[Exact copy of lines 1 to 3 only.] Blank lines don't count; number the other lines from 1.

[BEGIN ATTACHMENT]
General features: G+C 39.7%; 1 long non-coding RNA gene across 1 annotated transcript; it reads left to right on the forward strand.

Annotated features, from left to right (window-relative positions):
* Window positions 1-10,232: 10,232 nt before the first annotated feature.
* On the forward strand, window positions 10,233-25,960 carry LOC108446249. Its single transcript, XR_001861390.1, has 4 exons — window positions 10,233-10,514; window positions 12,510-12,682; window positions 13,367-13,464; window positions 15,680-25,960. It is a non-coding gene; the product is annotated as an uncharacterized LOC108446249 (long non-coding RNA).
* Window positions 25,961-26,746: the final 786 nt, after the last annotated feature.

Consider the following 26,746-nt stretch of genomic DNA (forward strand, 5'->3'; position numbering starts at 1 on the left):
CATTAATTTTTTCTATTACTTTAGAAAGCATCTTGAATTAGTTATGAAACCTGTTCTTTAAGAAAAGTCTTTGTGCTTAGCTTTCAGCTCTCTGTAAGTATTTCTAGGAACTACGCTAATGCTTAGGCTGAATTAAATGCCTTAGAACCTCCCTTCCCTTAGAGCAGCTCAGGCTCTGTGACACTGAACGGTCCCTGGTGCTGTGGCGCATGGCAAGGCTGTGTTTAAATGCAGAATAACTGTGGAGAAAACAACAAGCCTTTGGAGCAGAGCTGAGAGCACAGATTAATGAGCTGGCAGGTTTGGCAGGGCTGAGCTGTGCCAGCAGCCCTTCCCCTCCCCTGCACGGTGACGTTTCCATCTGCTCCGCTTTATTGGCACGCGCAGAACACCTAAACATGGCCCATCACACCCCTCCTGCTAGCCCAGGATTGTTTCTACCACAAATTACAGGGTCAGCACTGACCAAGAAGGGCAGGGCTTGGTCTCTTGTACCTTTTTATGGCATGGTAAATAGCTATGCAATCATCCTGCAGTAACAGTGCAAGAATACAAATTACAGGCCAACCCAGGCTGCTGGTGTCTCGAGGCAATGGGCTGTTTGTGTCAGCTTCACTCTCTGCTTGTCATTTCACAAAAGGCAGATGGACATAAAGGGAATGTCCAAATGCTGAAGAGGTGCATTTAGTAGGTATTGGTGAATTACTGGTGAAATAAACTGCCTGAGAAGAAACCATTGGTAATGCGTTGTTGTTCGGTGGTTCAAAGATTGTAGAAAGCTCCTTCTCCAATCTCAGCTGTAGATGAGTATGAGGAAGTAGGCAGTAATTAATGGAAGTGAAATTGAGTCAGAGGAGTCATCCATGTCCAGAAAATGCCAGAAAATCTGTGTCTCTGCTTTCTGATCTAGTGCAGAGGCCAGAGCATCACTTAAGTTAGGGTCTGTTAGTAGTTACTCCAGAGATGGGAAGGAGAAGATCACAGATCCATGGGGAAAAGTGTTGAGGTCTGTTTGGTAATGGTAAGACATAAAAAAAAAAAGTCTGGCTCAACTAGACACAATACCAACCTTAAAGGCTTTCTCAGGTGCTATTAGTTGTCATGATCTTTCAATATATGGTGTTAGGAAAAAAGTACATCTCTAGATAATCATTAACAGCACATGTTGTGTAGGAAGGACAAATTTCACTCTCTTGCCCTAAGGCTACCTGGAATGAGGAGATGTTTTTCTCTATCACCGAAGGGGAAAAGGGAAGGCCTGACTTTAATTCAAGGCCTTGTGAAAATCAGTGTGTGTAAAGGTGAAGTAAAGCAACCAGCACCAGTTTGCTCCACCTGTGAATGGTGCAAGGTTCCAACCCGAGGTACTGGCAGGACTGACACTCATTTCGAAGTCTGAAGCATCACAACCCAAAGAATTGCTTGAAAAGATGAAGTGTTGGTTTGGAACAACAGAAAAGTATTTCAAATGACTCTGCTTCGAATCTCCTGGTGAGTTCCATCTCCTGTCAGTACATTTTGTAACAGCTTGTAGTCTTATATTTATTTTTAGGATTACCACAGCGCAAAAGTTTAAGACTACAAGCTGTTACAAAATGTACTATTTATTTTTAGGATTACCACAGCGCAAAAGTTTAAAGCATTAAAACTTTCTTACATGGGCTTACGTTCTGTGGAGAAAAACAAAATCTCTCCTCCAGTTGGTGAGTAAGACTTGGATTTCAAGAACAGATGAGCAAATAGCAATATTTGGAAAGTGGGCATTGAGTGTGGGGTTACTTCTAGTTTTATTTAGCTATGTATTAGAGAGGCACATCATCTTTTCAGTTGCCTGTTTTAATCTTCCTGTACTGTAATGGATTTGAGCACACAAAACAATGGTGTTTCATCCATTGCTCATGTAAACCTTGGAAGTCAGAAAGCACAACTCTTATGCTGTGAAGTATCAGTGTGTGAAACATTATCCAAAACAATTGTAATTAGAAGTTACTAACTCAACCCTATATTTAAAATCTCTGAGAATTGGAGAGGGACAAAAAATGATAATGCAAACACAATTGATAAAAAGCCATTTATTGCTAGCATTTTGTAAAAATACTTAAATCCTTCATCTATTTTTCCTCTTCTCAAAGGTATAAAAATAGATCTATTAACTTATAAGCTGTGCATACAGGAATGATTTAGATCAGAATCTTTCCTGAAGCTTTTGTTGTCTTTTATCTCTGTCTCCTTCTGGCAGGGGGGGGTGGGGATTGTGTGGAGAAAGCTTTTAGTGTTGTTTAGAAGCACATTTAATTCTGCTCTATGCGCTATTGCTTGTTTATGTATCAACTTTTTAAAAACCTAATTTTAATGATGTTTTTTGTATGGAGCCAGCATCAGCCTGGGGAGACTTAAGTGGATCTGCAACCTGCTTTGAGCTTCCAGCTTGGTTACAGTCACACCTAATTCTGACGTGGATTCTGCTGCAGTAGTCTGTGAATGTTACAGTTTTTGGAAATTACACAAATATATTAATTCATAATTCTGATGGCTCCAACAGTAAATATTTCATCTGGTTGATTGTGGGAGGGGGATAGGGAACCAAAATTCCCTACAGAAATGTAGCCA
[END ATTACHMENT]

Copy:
General features: G+C 39.7%; 1 long non-coding RNA gene across 1 annotated transcript; it reads left to right on the forward strand.

Annotated features, from left to right (window-relative positions):
* Window positions 1-10,232: 10,232 nt before the first annotated feature.